Kristen Buras, a professor at Georgia State University who recently published a book about “education reform” in New Orleans, here warns the people of Nashville not to copy the New Orleans model.

 

This is what happened in New Orleans, according to Buras:

 

 

The attempt to turn around neighborhood schools by closing them and opening charters caused greater harm than Hurricane Katrina. I fear the same destructive “reforms” will strike Nashville.

In 2005, Louisiana’s state-run Recovery School District (RSD) assumed control of most public schools in New Orleans and handed them over for private management and profit making by “nonprofit” charter school operators.

Experienced veteran teachers in New Orleans were unlawfully fired and replaced by transient, inexperienced recruits from beyond the city, with most departing after two years. Teach For America stood ready to supply new teachers. Most of all, it stood to profit.

Neighborhood schools were closed without genuine community input. Meanwhile, charter school operators have paid themselves six-figure salaries, used public money without transparency and appointed unelected boards to govern the schools.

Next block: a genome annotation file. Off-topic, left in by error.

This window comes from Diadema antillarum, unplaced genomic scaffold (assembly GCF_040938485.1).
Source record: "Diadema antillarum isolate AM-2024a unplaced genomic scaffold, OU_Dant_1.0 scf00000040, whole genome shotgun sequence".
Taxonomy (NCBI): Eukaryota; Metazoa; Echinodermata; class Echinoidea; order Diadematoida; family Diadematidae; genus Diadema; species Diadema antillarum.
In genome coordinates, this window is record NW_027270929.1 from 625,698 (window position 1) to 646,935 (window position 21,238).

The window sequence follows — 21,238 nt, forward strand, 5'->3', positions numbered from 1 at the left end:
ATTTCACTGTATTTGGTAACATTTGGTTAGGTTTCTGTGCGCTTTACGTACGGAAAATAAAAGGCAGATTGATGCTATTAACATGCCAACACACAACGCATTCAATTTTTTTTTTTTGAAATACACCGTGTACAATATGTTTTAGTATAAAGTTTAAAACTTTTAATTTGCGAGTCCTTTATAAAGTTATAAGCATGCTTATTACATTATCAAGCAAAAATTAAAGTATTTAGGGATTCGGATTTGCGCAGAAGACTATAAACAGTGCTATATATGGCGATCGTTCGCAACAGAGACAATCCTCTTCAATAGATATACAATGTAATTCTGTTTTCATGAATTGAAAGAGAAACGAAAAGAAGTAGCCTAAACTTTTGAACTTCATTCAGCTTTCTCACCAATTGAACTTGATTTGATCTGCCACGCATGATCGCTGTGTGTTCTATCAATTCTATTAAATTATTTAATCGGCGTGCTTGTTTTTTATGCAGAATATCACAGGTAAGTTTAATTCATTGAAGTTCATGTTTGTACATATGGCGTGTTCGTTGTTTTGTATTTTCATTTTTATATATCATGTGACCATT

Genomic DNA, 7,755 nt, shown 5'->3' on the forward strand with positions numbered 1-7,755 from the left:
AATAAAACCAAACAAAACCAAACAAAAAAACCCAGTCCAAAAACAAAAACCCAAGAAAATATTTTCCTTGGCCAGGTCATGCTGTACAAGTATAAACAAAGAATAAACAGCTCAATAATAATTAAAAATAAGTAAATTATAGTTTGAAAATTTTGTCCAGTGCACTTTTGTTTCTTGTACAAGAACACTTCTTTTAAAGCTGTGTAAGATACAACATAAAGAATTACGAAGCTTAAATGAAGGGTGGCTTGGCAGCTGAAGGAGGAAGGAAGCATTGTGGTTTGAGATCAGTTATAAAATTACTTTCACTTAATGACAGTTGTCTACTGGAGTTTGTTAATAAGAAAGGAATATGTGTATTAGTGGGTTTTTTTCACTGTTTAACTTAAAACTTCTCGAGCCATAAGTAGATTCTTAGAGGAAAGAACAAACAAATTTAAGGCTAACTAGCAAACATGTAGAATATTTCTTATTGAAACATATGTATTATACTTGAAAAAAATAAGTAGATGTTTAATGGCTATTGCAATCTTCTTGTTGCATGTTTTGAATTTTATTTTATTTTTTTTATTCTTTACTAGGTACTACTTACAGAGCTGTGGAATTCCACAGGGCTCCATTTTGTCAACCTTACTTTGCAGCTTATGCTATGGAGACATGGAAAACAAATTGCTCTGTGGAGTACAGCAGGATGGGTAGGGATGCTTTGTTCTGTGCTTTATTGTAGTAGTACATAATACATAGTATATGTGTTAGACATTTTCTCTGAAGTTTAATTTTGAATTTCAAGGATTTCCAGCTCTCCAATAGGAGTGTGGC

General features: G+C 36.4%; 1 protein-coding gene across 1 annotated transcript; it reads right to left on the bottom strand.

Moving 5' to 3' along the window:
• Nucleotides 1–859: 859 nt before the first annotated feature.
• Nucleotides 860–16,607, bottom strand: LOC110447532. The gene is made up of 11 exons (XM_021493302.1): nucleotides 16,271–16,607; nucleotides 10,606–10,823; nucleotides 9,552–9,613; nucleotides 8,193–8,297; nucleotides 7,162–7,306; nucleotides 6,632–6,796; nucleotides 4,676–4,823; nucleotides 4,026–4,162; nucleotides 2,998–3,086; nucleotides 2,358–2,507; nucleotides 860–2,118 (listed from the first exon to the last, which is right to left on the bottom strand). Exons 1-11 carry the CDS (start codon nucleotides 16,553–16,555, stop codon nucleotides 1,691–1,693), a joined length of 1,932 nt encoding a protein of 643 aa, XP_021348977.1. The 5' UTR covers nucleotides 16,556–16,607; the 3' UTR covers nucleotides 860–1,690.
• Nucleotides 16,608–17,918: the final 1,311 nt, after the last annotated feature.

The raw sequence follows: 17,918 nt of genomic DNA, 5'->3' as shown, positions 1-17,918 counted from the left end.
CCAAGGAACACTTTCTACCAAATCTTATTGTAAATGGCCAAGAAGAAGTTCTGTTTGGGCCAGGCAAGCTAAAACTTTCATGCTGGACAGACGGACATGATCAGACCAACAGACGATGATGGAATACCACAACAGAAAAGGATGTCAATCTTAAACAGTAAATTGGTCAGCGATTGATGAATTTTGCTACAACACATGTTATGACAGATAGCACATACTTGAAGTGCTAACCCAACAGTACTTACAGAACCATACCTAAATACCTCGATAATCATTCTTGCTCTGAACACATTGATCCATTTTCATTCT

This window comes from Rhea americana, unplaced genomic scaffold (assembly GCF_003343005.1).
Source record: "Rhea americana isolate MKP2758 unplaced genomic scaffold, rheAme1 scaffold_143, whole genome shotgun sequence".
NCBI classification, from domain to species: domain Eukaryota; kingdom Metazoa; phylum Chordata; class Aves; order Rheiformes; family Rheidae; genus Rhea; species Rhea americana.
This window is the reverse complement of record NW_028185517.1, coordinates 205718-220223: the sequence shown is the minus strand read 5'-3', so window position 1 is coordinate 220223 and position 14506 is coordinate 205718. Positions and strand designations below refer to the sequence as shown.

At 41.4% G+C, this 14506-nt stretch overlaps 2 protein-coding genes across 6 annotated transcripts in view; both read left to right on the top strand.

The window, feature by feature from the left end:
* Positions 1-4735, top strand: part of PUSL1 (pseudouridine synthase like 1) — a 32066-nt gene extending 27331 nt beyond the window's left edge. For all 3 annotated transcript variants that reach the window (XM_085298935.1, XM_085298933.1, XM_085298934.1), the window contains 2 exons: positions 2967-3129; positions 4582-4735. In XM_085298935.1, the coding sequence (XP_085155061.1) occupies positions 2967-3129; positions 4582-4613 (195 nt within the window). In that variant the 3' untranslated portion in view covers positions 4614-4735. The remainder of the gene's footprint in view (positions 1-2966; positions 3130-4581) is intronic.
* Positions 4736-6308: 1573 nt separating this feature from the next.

Community members have filed civil rights lawsuits, including one by Southern Poverty Law Center alleging thousands of disabled children were denied access to schools and federally mandated services in violation of the Individuals with Disabilities Education Act. Moreover, there are charter schools in New Orleans with out-of-school suspension rates approximating 70 percent.

Charter school operators in New Orleans do not care about children — they care about making money. They do not want to serve children who are “expensive” or may compromise the business venture.

 

It is the same story in city after city that takes New Orleans as its model.

 

Good news about Buras’ book: Originally published in hardcover for $125, it is now available in softcover for $43. It is a must-read to learn about what happened in New Orleans from the perspective of families and students, not entrepreneurs and politicians.